A Blog by the Editor of The Middle East Journal

Putting Middle Eastern Events in Cultural and Historical Context

Tuesday, September 28, 2010

40 Years Later: Appraising Gamal ‘Abdel Nasser

I noted the date last September 28, and will not repeat some of my remarks which may still be read there, but this is a more notable milestone: today marks the 40th Anniversary of the death of Gamal ‘Abdel Nasser. It is an anniversary that will be commented upon not only in Egypt, but throughout the Arab world, for Nasser's appeal was broader than any subsequent aspirant for the title of "leader of the Arab world." Love him or hate him, no one could ignore him. Yet many of those in the Arab world who have grown up since his death may wonder why their parents and grandparents were so fascinated by him.

After 40 years, the term "Nasserism" is still sometimes heard, and people even self-identify as Nasserists (Egypt has a Nasserist Party). No one hears the term "Sadatism," and I suspect that "Mubarakism," if the word is ever invoked, will be seen as a pejorative rather than a compliment. But then, Nasser was only 52 when he died. You may recall this Egyptian commentary I posted earlier this year:

explained here: "The high one built the High Dam; the low one built the Low Barrier [in Gaza]: fair or not, it shows Nasser's persisting image.

Of course, most Westerners never "got" Nasser's appeal. Anthony Eden saw him as Hitler and the Suez Canal crisis as Munich; Western leaders generally (except to some extent JFK) saw Nasser as an adversary (which he often was), a dictator (which he was), and a demagogue (which he was, though more effective at it than most). I remember Nasser only from his later years, and like many my knowledge of his oratory is dependent on old videos, for I was in my first year of Arabic when he died. But I want to try to offer some interpretations today.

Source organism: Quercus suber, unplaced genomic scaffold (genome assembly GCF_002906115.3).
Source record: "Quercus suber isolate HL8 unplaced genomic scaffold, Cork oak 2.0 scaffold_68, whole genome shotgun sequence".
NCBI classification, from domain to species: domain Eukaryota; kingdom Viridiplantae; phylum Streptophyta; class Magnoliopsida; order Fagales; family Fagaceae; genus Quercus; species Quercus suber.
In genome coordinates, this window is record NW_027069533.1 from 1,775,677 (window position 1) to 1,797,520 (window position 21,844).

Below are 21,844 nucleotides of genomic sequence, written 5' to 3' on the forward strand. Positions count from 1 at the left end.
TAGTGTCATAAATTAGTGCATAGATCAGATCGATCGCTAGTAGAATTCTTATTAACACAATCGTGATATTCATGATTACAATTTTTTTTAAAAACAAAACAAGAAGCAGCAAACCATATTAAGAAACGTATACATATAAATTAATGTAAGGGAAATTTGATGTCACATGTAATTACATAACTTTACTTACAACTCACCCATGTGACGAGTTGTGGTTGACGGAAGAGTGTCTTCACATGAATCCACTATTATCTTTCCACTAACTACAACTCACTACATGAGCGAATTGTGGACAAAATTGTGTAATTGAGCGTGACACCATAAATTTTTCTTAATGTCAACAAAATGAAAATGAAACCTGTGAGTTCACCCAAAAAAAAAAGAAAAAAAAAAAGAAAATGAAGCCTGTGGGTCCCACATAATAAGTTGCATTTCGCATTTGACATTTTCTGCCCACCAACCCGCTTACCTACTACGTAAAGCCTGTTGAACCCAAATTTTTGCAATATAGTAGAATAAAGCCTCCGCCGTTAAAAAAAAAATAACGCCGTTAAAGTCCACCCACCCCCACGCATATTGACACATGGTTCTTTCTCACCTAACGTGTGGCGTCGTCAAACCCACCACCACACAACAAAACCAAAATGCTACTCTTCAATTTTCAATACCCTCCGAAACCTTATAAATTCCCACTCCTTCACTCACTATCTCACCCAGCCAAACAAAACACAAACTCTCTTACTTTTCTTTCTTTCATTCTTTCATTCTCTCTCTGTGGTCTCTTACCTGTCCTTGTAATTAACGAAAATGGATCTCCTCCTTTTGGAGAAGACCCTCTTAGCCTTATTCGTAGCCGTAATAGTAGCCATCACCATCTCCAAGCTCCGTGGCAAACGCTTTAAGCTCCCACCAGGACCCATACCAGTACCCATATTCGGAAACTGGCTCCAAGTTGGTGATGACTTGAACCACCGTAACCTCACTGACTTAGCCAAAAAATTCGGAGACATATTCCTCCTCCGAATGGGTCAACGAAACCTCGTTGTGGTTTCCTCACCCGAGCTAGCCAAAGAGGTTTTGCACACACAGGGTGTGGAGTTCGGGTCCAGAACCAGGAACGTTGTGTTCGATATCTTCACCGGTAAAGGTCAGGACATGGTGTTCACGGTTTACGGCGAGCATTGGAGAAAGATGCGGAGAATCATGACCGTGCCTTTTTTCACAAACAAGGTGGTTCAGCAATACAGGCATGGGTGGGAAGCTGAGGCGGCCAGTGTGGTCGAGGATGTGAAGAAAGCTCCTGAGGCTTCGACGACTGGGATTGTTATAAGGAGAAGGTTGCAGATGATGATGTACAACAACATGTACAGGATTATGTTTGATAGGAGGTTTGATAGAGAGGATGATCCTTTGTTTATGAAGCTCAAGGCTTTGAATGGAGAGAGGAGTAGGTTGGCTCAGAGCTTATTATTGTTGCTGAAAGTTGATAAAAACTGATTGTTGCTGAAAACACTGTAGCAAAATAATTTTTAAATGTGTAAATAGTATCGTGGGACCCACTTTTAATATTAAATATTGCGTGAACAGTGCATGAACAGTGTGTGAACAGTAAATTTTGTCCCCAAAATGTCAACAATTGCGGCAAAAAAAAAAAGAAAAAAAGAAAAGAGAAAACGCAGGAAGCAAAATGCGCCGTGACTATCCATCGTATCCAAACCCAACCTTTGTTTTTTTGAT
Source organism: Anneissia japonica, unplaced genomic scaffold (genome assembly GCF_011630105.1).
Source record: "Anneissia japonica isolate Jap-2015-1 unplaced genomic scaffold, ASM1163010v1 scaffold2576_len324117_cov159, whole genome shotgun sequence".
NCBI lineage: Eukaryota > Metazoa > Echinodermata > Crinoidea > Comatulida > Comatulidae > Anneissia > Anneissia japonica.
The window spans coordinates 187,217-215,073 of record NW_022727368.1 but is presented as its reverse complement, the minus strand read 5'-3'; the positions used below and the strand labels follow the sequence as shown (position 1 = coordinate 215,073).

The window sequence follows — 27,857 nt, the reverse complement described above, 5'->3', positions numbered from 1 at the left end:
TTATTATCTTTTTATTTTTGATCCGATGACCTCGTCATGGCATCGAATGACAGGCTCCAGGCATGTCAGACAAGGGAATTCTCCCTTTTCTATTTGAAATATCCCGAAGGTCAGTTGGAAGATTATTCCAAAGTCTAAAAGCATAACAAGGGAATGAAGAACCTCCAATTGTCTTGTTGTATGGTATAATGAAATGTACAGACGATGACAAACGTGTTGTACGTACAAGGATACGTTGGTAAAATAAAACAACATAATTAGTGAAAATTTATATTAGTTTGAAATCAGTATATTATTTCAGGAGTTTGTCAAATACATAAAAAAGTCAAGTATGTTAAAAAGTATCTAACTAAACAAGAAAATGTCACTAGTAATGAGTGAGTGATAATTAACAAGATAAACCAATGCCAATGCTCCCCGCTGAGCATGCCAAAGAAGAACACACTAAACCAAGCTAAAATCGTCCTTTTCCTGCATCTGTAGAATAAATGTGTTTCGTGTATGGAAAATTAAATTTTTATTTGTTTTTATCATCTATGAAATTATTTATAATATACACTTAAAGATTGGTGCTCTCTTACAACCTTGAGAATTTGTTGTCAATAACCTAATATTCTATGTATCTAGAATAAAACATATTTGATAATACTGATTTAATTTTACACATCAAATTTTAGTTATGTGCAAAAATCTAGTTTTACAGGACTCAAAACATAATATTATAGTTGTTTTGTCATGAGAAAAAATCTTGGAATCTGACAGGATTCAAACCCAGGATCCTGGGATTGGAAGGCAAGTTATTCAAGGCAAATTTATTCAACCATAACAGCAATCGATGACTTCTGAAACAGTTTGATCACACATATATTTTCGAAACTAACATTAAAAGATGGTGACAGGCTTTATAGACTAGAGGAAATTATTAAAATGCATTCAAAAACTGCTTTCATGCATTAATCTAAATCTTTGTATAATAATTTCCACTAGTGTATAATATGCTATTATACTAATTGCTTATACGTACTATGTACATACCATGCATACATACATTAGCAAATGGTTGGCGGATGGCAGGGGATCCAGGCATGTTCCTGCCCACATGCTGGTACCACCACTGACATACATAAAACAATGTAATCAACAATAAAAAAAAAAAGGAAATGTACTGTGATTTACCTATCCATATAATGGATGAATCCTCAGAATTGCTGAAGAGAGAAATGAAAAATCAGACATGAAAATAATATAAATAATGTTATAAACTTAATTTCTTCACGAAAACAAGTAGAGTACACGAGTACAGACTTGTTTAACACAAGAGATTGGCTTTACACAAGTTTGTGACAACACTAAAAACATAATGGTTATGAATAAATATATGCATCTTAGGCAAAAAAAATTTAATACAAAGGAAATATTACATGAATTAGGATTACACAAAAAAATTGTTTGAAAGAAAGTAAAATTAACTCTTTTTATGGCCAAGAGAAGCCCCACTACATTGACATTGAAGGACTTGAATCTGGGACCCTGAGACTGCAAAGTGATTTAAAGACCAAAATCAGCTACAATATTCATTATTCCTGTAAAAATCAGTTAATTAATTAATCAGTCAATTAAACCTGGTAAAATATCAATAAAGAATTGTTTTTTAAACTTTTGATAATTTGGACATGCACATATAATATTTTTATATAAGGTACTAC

He quarreled a lot with other Arabs: with King Hussein, the Saudis, the Syrians when the United Arab Republic broke up. Yet every Arab leader, and five million of his own people, attended his funeral in 1970. When Sadat was assassinated in 1981, three former US Presidents attended his funeral, but only one Arab head of state, Ja‘far Numeiri of Sudan. showed up. (Egypt was then outcast from the Arab League for its peace with Israel; Oman and Somalia did send lower level representatives.) And Sadat's funeral was held in a closed military zone. Here is a YouTube of the Nasser funeral:

When (or perhaps, if) Husni Mubarak does prove to be mortal, does anyone, even he, think he will get that kind of a sendoff? Will his successor trust the Egyptian people to assemble in such numbers?

In Nasser's era, Cairo's Sawt al-‘Arab radio ("Voice of the Arabs") was listened to across the Arab world (and Egypt helped make cheap transistors available at home and abroad), and one saw his picture on kiosks, on T-shirts, and elsewhere in countries far from Egypt.

So what was Nasser's appeal? And why, even today, does he evoke images in the Arab world unlike those of any of the Nasser wannabes who have proliferated since? As I've said before, too often they emulate the worst aspects of Nasserism (the Mukhabarat state, political prisoners, suppression of democracy) and few of the good ones (populism, land reform, inspirational leadership). But other elements of his popularity with the Arab masses as a whole (if not with those who found themselves in his prisons) have to do both with the man and, I think, with the times in which he flourished.

Let me suggest several elements.

First, the man himself was something new. In a country which had been long ruled by Kings, and whose Prime Ministers were wealthy men with "Pasha" after their name, here was an Army colonel who was the son of a minor civil servant (a postal worker). Though he was not the first military ruler: he quickly overshadowed Muhammad Naguib, however, and like Ahmed ‘Orabi long before, he came from a humble background. He pioneered the now routine approach of beginning his speeches in classical Arabic, but shifting into colloquial Egyptian, which even the illiterate could understand. He portrayed himself as a man of the people, and with Nasser, it worked much better than it did when Sadat tried the same image. The latter went for the paternalistic, village elder image, while Nasser sought to appear as more one of the people.